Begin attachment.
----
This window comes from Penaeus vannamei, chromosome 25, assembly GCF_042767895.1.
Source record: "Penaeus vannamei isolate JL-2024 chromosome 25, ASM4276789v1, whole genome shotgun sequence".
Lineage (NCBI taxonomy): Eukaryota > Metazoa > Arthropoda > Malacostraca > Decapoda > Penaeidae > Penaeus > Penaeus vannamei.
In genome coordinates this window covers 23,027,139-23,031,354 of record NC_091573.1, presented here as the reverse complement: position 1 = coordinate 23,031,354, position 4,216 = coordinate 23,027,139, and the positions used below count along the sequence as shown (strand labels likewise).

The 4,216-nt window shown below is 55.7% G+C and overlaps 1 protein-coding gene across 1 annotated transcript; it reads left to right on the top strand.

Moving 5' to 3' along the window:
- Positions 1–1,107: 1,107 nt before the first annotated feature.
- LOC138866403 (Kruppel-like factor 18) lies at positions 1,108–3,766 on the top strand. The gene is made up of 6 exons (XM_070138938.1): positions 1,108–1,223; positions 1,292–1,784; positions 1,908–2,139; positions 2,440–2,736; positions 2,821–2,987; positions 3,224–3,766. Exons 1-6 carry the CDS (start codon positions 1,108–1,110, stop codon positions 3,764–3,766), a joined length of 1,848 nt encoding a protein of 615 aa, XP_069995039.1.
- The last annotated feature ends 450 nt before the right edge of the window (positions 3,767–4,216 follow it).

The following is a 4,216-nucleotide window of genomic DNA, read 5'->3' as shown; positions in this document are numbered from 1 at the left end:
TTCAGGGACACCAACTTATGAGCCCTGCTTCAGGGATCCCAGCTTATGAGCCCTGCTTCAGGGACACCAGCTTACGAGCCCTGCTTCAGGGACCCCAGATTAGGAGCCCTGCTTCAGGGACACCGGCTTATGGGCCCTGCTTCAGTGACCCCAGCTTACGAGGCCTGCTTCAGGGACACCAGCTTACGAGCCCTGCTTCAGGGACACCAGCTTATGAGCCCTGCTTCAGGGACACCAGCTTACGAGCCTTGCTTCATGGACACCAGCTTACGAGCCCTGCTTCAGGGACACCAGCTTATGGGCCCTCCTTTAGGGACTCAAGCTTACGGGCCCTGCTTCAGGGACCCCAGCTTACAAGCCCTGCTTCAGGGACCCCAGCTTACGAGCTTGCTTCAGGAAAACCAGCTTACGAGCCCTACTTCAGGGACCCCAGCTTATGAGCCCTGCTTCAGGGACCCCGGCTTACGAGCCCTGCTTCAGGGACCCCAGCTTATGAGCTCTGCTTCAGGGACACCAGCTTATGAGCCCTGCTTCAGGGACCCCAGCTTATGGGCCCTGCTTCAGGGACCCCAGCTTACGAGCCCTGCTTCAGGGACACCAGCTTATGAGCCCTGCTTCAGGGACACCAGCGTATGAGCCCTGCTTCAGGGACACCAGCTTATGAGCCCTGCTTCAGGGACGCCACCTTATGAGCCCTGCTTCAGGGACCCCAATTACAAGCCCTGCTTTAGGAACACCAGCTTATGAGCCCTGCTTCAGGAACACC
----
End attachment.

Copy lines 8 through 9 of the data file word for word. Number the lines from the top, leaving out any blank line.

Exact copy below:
- LOC138866403 (Kruppel-like factor 18) lies at positions 1,108–3,766 on the top strand. The gene is made up of 6 exons (XM_070138938.1): positions 1,108–1,223; positions 1,292–1,784; positions 1,908–2,139; positions 2,440–2,736; positions 2,821–2,987; positions 3,224–3,766. Exons 1-6 carry the CDS (start codon positions 1,108–1,110, stop codon positions 3,764–3,766), a joined length of 1,848 nt encoding a protein of 615 aa, XP_069995039.1.
- The last annotated feature ends 450 nt before the right edge of the window (positions 3,767–4,216 follow it).